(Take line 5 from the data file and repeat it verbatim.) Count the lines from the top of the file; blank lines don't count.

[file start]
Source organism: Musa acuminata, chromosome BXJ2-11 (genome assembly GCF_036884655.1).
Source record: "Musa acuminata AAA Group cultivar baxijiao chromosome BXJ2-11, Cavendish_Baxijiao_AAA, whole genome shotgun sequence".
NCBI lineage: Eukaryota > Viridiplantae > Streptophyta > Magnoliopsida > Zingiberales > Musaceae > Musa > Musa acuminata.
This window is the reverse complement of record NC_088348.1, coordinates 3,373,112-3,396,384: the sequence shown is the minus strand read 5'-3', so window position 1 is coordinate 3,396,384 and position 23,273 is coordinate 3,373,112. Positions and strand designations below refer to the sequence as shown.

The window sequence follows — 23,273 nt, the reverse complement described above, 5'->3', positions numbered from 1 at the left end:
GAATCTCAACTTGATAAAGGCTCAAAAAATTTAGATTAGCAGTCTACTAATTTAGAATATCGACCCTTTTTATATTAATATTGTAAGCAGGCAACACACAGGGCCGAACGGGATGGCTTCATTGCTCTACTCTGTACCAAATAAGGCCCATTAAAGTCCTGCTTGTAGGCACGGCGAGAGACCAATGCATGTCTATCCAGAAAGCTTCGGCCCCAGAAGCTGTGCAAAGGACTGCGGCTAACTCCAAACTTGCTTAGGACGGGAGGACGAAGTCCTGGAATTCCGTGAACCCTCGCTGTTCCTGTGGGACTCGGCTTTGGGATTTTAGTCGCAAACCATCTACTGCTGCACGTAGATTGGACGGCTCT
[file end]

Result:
The window sequence follows — 23,273 nt, the reverse complement described above, 5'->3', positions numbered from 1 at the left end: